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Luigi Menabrea studied engineering and mathematics at the University of Turin, then became an engineer in the army. His career was a remarkable one in which he made very significant contributions to science, yet also reached the highest levels in military and political life. In order to understand the background to his life we need to look briefly at the political situation in Italy.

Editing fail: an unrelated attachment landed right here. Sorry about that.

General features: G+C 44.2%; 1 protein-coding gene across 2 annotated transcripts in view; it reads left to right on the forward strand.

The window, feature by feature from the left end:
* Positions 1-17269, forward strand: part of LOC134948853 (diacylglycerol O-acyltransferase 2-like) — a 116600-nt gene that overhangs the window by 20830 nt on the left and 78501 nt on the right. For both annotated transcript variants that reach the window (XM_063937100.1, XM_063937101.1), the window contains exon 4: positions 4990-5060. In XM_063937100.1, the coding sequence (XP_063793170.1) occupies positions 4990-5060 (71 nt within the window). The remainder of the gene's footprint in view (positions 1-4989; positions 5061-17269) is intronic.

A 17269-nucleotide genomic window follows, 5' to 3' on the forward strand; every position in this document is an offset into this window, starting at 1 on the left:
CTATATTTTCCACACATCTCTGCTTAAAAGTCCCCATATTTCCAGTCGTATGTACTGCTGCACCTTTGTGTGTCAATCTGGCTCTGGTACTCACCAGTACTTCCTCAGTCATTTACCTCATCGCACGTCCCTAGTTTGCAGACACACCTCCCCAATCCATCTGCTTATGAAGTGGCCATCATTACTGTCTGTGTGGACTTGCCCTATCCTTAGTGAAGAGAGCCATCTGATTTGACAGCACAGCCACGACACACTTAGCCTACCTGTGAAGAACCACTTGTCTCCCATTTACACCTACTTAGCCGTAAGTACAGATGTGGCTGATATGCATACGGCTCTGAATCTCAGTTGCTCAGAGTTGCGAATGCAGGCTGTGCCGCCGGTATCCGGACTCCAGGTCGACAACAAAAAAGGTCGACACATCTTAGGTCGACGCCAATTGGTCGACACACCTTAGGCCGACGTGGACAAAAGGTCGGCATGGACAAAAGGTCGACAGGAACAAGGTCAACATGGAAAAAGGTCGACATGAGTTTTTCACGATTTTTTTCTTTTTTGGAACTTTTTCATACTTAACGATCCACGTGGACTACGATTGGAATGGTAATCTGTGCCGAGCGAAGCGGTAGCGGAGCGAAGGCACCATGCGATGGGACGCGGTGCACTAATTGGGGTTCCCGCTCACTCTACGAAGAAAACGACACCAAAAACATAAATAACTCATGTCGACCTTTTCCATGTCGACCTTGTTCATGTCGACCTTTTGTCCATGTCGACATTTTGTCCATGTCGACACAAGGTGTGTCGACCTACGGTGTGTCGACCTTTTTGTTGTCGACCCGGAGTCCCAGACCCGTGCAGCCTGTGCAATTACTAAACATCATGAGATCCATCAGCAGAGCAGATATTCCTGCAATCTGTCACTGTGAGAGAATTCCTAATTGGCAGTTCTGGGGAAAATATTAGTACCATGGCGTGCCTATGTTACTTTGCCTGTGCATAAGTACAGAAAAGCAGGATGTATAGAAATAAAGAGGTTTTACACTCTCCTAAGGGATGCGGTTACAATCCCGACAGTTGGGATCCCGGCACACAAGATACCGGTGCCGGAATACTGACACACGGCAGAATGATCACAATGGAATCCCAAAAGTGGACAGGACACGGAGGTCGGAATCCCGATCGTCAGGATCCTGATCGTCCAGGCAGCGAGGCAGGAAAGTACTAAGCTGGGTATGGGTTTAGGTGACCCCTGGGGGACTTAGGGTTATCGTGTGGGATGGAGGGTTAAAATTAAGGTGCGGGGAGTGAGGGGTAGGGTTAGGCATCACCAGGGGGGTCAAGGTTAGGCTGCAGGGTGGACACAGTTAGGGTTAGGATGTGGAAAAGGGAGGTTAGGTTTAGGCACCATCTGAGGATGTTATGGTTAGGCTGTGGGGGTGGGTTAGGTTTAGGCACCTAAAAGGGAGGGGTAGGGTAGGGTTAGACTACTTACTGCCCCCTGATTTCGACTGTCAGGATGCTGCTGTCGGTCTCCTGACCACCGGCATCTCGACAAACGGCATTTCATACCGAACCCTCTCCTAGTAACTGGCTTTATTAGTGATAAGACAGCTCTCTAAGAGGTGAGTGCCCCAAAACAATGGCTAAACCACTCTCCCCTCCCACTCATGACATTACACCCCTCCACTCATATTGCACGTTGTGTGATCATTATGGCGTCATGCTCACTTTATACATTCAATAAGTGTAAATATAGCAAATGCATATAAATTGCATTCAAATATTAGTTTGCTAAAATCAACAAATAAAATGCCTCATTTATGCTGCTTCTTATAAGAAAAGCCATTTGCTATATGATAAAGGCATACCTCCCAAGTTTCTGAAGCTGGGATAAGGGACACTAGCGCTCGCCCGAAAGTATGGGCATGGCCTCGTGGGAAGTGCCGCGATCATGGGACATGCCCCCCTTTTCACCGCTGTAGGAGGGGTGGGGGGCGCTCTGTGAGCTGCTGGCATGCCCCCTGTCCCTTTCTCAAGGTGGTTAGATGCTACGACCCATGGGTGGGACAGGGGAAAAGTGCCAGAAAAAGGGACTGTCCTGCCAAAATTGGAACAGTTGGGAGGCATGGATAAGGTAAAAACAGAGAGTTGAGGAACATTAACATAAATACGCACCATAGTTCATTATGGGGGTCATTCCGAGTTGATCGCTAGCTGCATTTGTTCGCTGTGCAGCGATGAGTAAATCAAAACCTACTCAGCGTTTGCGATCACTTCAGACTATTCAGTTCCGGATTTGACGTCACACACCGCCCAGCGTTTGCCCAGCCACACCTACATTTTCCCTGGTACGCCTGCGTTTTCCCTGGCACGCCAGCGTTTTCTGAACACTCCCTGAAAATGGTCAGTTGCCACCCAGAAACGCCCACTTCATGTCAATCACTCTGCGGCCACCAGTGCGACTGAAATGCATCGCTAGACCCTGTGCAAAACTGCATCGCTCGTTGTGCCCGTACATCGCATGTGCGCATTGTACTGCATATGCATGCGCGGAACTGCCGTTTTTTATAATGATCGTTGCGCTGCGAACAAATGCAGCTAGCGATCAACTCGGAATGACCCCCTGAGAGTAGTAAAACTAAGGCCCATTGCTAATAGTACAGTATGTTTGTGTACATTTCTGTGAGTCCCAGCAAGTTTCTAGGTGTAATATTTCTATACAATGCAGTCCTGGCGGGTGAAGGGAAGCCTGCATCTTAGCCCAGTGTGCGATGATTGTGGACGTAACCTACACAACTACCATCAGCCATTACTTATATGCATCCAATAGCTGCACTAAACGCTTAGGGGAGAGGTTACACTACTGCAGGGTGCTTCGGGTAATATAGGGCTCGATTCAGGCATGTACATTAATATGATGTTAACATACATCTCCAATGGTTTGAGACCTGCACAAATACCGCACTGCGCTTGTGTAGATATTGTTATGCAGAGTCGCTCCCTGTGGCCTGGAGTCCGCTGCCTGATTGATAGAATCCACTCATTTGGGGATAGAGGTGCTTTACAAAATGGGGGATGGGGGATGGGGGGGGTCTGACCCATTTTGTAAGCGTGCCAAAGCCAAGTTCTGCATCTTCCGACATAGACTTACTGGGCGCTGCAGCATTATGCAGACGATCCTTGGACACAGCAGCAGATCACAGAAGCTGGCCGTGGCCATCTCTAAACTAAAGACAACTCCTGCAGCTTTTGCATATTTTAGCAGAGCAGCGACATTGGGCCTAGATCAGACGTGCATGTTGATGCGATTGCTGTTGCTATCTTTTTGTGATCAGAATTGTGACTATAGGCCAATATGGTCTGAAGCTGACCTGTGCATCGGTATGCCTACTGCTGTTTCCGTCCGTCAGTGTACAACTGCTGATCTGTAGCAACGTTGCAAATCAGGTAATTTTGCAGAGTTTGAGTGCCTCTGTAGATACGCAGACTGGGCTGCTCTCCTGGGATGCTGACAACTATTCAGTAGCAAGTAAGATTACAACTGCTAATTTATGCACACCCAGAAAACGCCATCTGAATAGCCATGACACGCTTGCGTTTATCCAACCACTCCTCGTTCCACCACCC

The aims of most Italians was a unified Italian state, but there were different ideas as to how to approach this. Some favoured a unified Italy ruled by a king, others looked for a republic. Austria controlled parts of the country which aspired to become part of the unified Italy while France played an important role, yet their position was not as well defined. Then of course there was the 'problem' of the Papal States which were ruled by a religious leader, namely the Pope. The end of Napoleon's control of much of Europe saw the Congress of Vienna (1814-15) establish a political order in Italy that lasted essentially through the first 60 years of Menabrea's life. It created states such as that of Nice, Savoy, and Piedmont ruled by King Victor Emmanuel I of Savoy. Francis I of Austria also became king of Lombardy-Venetia and Austrian troops stationed at Ferrara were there to intervene in the Papal States if necessary. Austria also had the right to intervene in the Kingdom of the Two Sicilies, and Venetia and Lombardy became part of the Austrian empire. In 1831 Charles Albert became king of Savoy. He was strongly anti-Austrian and wanted to drive the Austrians from the Italian peninsula. Another who wished to drive out the Austrians was Cavour who, like Menabrea, was at this time following a military career. The authorities became suspicious of his motives and he was sent to the Alpine fortress of Bardo where he was out of the way. Cavour resigned and he was replaced in 1831 by Menabrea.